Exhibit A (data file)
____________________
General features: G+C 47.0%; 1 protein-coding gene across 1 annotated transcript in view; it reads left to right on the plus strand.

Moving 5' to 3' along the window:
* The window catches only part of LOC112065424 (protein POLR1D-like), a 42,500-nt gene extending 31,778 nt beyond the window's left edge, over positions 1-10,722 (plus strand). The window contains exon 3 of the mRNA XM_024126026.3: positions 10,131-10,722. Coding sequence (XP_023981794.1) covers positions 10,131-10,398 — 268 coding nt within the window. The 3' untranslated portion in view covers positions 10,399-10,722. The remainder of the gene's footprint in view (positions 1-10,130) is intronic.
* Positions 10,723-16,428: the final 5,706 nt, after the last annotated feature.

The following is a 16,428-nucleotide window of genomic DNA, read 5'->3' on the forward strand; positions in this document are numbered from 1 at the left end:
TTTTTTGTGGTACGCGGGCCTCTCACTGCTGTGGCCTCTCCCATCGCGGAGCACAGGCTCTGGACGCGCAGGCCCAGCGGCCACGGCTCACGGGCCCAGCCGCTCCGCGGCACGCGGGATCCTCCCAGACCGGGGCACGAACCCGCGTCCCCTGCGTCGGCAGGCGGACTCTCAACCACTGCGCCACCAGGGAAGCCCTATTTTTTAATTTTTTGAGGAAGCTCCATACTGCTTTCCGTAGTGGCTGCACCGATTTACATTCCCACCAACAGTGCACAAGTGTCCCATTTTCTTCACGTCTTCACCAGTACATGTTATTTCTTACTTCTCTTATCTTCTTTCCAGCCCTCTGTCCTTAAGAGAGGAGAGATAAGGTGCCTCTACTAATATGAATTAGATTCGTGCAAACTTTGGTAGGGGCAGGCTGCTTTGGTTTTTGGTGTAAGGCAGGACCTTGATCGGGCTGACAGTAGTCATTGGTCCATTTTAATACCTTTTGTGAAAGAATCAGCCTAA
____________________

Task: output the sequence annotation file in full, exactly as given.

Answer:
General features: G+C 47.0%; 1 protein-coding gene across 1 annotated transcript in view; it reads left to right on the plus strand.

Moving 5' to 3' along the window:
* The window catches only part of LOC112065424 (protein POLR1D-like), a 42,500-nt gene extending 31,778 nt beyond the window's left edge, over positions 1-10,722 (plus strand). The window contains exon 3 of the mRNA XM_024126026.3: positions 10,131-10,722. Coding sequence (XP_023981794.1) covers positions 10,131-10,398 — 268 coding nt within the window. The 3' untranslated portion in view covers positions 10,399-10,722. The remainder of the gene's footprint in view (positions 1-10,130) is intronic.
* Positions 10,723-16,428: the final 5,706 nt, after the last annotated feature.

The following is a 16,428-nucleotide window of genomic DNA, read 5'->3' on the forward strand; positions in this document are numbered from 1 at the left end:
TTTTTTGTGGTACGCGGGCCTCTCACTGCTGTGGCCTCTCCCATCGCGGAGCACAGGCTCTGGACGCGCAGGCCCAGCGGCCACGGCTCACGGGCCCAGCCGCTCCGCGGCACGCGGGATCCTCCCAGACCGGGGCACGAACCCGCGTCCCCTGCGTCGGCAGGCGGACTCTCAACCACTGCGCCACCAGGGAAGCCCTATTTTTTAATTTTTTGAGGAAGCTCCATACTGCTTTCCGTAGTGGCTGCACCGATTTACATTCCCACCAACAGTGCACAAGTGTCCCATTTTCTTCACGTCTTCACCAGTACATGTTATTTCTTACTTCTCTTATCTTCTTTCCAGCCCTCTGTCCTTAAGAGAGGAGAGATAAGGTGCCTCTACTAATATGAATTAGATTCGTGCAAACTTTGGTAGGGGCAGGCTGCTTTGGTTTTTGGTGTAAGGCAGGACCTTGATCGGGCTGACAGTAGTCATTGGTCCATTTTAATACCTTTTGTGAAAGAATCAGCCTAA